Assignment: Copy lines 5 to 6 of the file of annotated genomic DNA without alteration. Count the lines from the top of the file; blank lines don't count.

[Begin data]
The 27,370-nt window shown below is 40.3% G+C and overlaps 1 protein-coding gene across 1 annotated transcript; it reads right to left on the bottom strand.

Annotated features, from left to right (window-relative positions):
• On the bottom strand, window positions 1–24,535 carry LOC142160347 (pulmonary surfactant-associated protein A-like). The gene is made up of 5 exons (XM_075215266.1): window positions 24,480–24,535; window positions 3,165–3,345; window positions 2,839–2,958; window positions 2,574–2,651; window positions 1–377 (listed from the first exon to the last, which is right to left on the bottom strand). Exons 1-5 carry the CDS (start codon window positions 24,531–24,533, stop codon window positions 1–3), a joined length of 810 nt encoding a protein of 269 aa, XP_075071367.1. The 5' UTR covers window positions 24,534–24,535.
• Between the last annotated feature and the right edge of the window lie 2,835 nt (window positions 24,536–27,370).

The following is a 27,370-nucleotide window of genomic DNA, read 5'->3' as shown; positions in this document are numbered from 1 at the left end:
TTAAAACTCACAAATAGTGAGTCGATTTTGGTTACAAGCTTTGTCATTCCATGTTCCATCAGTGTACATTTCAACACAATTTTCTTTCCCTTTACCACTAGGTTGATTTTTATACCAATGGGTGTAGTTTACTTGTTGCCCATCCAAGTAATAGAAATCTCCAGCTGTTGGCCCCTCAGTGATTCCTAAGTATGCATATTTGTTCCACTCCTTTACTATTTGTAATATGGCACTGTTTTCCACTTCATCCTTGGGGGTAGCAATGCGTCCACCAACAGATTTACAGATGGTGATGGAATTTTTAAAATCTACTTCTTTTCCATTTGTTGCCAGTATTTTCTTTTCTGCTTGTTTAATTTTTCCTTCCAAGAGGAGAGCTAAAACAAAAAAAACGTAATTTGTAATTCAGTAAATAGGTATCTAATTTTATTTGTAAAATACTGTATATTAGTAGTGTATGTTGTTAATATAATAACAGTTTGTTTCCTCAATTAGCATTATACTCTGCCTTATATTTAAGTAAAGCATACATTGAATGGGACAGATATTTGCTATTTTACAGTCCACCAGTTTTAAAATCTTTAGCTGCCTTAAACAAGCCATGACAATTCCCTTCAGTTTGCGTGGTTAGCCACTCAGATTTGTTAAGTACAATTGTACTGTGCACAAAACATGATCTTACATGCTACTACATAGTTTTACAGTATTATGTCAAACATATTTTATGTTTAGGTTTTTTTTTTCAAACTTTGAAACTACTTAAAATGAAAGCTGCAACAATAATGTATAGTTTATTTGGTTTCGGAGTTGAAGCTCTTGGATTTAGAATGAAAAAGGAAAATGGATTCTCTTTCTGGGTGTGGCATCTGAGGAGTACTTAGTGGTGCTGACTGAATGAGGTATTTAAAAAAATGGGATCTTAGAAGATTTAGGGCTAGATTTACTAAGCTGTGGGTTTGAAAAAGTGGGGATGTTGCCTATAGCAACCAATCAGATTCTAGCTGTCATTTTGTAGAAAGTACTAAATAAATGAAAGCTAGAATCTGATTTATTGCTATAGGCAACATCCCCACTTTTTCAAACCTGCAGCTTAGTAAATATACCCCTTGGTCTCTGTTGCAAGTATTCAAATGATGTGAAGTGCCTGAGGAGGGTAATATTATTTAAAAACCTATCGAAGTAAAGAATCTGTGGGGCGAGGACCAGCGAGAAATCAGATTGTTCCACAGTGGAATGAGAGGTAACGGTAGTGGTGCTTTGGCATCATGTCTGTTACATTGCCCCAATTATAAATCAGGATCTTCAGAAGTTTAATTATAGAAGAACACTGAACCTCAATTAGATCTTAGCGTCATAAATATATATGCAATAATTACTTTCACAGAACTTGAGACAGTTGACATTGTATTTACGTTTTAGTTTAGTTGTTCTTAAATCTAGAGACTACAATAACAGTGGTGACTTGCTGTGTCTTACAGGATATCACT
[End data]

The following is a 27,370-nucleotide window of genomic DNA, read 5'->3' as shown; positions in this document are numbered from 1 at the left end:
TTAAAACTCACAAATAGTGAGTCGATTTTGGTTACAAGCTTTGTCATTCCATGTTCCATCAGTGTACATTTCAACACAATTTTCTTTCCCTTTACCACTAGGTTGATTTTTATACCAATGGGTGTAGTTTACTTGTTGCCCATCCAAGTAATAGAAATCTCCAGCTGTTGGCCCCTCAGTGATTCCTAAGTATGCATATTTGTTCCACTCCTTTACTATTTGTAATATGGCACTGTTTTCCACTTCATCCTTGGGGGTAGCAATGCGTCCACCAACAGATTTACAGATGGTGATGGAATTTTTAAAATCTACTTCTTTTCCATTTGTTGCCAGTATTTTCTTTTCTGCTTGTTTAATTTTTCCTTCCAAGAGGAGAGCTAAAACAAAAAAAACGTAATTTGTAATTCAGTAAATAGGTATCTAATTTTATTTGTAAAATACTGTATATTAGTAGTGTATGTTGTTAATATAATAACAGTTTGTTTCCTCAATTAGCATTATACTCTGCCTTATATTTAAGTAAAGCATACATTGAATGGGACAGATATTTGCTATTTTACAGTCCACCAGTTTTAAAATCTTTAGCTGCCTTAAACAAGCCATGACAATTCCCTTCAGTTTGCGTGGTTAGCCACTCAGATTTGTTAAGTACAATTGTACTGTGCACAAAACATGATCTTACATGCTACTACATAGTTTTACAGTATTATGTCAAACATATTTTATGTTTAGGTTTTTTTTTTCAAACTTTGAAACTACTTAAAATGAAAGCTGCAACAATAATGTATAGTTTATTTGGTTTCGGAGTTGAAGCTCTTGGATTTAGAATGAAAAAGGAAAATGGATTCTCTTTCTGGGTGTGGCATCTGAGGAGTACTTAGTGGTGCTGACTGAATGAGGTATTTAAAAAAATGGGATCTTAGAAGATTTAGGGCTAGATTTACTAAGCTGTGGGTTTGAAAAAGTGGGGATGTTGCCTATAGCAACCAATCAGATTCTAGCTGTCATTTTGTAGAAAGTACTAAATAAATGAAAGCTAGAATCTGATTTATTGCTATAGGCAACATCCCCACTTTTTCAAACCTGCAGCTTAGTAAATATACCCCTTGGTCTCTGTTGCAAGTATTCAAATGATGTGAAGTGCCTGAGGAGGGTAATATTATTTAAAAACCTATCGAAGTAAAGAATCTGTGGGGCGAGGACCAGCGAGAAATCAGATTGTTCCACAGTGGAATGAGAGGTAACGGTAGTGGTGCTTTGGCATCATGTCTGTTACATTGCCCCAATTATAAATCAGGATCTTCAGAAGTTTAATTATAGAAGAACACTGAACCTCAATTAGATCTTAGCGTCATAAATATATATGCAATAATTACTTTCACAGAACTTGAGACAGTTGACATTGTATTTACGTTTTAGTTTAGTTGTTCTTAAATCTAGAGACTACAATAACAGTGGTGACTTGCTGTGTCTTACAGGATATCACT